Fulldome Interviews: Shane Mecklenburger – Art/Science Course at OSU


Teaching 3D animation is no simple task. Especially if the center of interest is astronomy and fulldome! So in September 2013, I was asked to teach my astronomy visualization techniques as a visiting artist at OSU.

Shane Mecklenburger is the 3D animation professor of a class called “The End & the Beginning of Everything”, which received a Battelle Endowment. Participating OSU astronomers and astrophysicists paired with the animation students to create a dialogue and help inspire their artwork.

It’s interesting to note that Shane wanted to be careful to not focus on purely data visualization. Instead he wanted the students to use the techniques to make their own artwork inspired by real astronomy and astrophysics research. This allowed the students the creative freedom to go in any direction, with the foundation of astronomy to work from. Since I’ve spent every working day for years creating outer space imagery, it was a natural fit to give a few technical workshops.

The work of the students will be exhibited at the Adler Planetarium in Chicago sometime in 2014 or 2015. They have also been experimenting with fisheye rendering and viewing them in the OSU Smith Laboratory Planetarium, which was recently refurbished with a 2.6k projection system.

In the first workshop we covered star fields, galaxy fields, and close-up fluid suns. Then in the second workshop we covered 3D nebulae, hall of mirrors, and DomeAFL installation. It was a wonderful experience to share my techniques with students and see them learn so quickly.

Class Description

The End & the Beginning of Everything is a collaborative art-science initiative between the OSU Departments of Art and Astronomy, the University of Chicago Department of Astrophysics, Chicago’s Adler Planetarium and the Advanced Computing Center for the Arts and Design (ACCAD). Accelerating technologies are amplifying astronomers’ ability to model and observe, expanding our understanding of life and the universe. This initiative guides young artists in creatively interpreting astronomical research for a public contemporary art exhibition.


Interview with Shane Mecklenburger:
3D Animation Professor at OSU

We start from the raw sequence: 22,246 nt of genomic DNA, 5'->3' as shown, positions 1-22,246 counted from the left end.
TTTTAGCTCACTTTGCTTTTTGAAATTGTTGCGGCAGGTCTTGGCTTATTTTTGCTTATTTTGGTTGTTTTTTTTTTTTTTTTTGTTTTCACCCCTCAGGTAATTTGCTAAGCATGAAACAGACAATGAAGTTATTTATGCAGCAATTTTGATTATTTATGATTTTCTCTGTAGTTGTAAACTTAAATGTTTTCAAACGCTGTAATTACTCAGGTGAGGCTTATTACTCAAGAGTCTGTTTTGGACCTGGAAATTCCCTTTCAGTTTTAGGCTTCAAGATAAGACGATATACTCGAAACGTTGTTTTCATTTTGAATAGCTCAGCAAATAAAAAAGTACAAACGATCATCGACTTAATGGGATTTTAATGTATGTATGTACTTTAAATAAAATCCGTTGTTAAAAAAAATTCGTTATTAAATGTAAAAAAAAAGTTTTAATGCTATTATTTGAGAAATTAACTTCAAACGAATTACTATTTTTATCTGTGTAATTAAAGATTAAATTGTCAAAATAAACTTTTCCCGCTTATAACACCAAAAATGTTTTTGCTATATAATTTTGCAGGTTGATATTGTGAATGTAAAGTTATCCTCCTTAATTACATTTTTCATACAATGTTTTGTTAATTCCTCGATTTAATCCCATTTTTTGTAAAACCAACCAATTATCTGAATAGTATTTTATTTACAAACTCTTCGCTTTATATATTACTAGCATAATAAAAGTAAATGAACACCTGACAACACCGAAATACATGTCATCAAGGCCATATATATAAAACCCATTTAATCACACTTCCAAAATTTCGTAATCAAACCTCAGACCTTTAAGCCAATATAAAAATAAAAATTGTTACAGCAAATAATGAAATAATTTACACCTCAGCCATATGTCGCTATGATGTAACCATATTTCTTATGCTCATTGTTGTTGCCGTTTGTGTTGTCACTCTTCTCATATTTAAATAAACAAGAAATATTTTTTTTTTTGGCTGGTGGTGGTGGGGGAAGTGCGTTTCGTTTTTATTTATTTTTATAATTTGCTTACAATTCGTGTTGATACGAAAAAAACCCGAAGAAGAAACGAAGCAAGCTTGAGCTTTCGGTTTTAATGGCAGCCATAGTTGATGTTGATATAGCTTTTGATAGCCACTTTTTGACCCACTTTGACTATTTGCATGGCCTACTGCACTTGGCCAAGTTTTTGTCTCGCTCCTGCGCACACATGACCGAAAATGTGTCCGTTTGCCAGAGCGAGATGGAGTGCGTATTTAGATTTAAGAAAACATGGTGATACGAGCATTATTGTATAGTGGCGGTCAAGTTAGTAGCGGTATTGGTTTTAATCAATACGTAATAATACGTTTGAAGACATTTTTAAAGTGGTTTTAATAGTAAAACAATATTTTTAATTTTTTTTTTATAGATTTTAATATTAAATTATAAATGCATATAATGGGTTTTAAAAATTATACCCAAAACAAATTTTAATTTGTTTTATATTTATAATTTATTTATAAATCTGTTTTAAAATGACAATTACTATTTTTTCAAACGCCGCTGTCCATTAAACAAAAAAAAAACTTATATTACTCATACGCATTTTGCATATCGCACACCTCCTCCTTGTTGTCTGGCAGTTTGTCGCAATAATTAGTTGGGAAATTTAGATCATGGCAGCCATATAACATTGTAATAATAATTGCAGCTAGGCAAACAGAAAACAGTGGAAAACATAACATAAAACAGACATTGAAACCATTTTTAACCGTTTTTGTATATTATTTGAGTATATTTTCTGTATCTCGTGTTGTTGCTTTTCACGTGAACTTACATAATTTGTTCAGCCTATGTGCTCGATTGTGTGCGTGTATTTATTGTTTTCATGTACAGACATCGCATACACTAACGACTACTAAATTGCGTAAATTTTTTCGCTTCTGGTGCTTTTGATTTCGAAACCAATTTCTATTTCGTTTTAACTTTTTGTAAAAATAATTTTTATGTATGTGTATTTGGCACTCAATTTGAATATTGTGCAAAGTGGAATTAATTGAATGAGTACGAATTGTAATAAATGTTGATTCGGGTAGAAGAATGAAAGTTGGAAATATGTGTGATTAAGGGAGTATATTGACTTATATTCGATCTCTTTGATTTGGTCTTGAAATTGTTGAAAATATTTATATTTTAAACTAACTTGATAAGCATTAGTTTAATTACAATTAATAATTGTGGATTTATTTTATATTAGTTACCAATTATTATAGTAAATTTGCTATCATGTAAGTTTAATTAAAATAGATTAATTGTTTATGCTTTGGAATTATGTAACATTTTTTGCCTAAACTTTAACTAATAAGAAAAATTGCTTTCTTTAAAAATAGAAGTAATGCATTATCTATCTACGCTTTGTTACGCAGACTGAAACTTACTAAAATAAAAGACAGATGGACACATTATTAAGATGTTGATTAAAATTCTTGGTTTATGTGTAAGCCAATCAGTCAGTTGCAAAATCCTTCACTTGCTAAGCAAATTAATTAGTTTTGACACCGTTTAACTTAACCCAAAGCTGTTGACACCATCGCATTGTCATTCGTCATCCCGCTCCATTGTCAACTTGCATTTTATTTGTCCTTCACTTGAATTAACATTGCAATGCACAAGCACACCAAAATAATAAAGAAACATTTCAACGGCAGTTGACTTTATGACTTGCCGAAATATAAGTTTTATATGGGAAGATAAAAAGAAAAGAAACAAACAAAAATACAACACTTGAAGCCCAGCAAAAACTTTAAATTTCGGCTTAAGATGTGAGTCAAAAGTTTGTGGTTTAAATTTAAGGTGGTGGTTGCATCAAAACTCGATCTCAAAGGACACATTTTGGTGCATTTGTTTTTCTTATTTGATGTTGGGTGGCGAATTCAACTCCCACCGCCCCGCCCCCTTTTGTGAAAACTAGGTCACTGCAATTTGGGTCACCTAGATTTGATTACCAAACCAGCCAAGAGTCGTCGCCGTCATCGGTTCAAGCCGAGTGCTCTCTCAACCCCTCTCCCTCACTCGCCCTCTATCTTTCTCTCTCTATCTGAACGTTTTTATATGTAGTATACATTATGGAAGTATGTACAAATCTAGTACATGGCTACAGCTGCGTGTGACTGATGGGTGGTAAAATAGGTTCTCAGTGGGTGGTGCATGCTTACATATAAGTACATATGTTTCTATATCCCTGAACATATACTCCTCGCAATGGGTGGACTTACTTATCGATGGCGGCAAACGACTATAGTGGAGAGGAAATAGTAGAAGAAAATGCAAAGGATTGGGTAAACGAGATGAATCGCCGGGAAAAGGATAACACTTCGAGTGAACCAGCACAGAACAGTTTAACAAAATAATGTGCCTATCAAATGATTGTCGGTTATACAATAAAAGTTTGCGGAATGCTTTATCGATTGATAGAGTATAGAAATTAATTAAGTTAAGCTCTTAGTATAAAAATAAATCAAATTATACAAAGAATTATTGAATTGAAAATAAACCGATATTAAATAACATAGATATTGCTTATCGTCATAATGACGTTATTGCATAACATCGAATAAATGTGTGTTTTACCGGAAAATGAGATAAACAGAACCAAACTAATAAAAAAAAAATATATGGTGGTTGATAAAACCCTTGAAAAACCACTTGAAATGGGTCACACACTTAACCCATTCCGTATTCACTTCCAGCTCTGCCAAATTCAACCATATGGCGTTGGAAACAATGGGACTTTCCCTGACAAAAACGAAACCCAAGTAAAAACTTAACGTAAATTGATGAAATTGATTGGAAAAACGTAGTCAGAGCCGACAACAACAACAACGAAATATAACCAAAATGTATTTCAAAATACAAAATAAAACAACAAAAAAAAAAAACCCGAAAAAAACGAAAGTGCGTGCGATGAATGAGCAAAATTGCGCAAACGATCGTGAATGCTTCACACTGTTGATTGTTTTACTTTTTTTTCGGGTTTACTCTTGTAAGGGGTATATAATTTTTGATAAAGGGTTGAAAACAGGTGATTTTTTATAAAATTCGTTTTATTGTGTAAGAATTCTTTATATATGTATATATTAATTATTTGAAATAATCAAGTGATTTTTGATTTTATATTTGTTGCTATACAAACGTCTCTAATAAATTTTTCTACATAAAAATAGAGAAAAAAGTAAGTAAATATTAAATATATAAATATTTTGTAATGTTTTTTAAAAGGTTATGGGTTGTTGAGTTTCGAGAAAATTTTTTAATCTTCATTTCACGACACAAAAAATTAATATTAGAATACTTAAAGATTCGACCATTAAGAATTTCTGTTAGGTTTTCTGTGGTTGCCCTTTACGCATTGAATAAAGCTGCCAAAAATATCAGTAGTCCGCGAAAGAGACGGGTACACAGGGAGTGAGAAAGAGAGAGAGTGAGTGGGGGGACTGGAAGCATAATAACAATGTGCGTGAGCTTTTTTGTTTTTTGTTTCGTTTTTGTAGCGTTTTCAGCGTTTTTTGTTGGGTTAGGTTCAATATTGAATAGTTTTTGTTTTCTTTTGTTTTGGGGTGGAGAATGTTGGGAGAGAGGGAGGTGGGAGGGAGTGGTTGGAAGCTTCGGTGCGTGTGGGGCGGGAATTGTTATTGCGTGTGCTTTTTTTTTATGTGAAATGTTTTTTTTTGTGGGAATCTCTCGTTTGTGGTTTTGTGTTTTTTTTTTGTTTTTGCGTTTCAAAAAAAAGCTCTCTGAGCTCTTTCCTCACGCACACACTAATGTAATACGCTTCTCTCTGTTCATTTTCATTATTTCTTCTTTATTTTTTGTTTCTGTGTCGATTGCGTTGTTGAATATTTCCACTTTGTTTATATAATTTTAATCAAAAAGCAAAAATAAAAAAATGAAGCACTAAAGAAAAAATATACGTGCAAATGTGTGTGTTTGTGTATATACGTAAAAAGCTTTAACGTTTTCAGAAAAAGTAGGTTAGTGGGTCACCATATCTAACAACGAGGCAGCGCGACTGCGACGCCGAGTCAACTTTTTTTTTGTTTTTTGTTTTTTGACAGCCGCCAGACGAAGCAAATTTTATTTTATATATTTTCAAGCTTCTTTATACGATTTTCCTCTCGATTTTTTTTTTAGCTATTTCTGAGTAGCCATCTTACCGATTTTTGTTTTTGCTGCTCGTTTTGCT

Over the years, I’ve noticed a gradual increase in the offerings of college classes that focus on astronomy art or fulldome. So I’d like to interview Shane and hear his thoughts about this experience.

Can you share a little about yourself as an artist and teacher?
Lately my projects are exploring exchange and simulation. I’m also interested in the origins and effects of science and technology, which are often tangled up with real or imagined conflict. I teach courses on cross-disciplinary collaboration and new media art in the Art & Technology area in the Department of Art at The Ohio State University. One of my courses is Experimental 3D Animation, and another is called ArtGames, which is about using games as a format for making artwork. Also, this semester I’m teaching a new graduate level seminar I developed called APPROACHING SYSTEMS.

What inspired you to create a class combining 3D animation and astronomy?
I was working on a project called The End & The Beginning of Everything, where I’m collaborating with astronomers who make simulations of supernova explosions. It occurred to me this would be fun to do with my Experimental 3D Animation class, so I wrote a grant to connect them with astronomers at OSU to make artworks based on their research.

You mentioned to me that visualizing orbiting planets was a default starting point for the students. Once you were able to break the students of that, how have their perspectives changed in terms of what to visualization? Was there a tipping point?
I guess the tipping point was when I banned spheres from their animations! I did it after the first project, as a challenge to get them thinking in more abstract ways. The point of the course is to make video artworks that aren’t simply science visualizations. So the course is meant to develop the non-literal, symbolic dimension of students’ art making abilities while learning about astronomy.

Do you think this class has changed how the students perceive astronomy?
I suspect it might have, to differing degrees depending on the student. It’s hard not to come away with a new perspective after spending time at an actual astronomy research facility, talking to astronomers, and coming to understand the phenomena and theories they’re researching. I know it happened for me.

What has been challenging in teaching this class?
Just about everything! Many of the students had no experience with 3D animation and we were working with very advanced animation techniques like dynamics and fluid simulations. We were also making sound tracks, and using a render farm to produce fulldome masters, so the technical hurdles were extreme, and I was learning most of the fulldome techniques myself on the fly. Dealing with these kinds of problems are what make teaching fun for me, and I hope they also demonstrate for students how complicated and unpredictable this kind of work can be.

What do you hope the students will take from the course?
Three things: First, I hope they come away with artwork they’re proud of. I also hope students emerge with a better sense of their own unique creative approach, style and voice. Finally, I hope they come away with a sense of the special challenges and importance of cross-disciplinary collaboration.

Do you think a fulldome specific class at OSU has merit?
Absolutely. As a pilot/test, I feel this course has demonstrated that, while there are still technical challenges to sort out, the interest is there from both students and faculty.

Student Artworks

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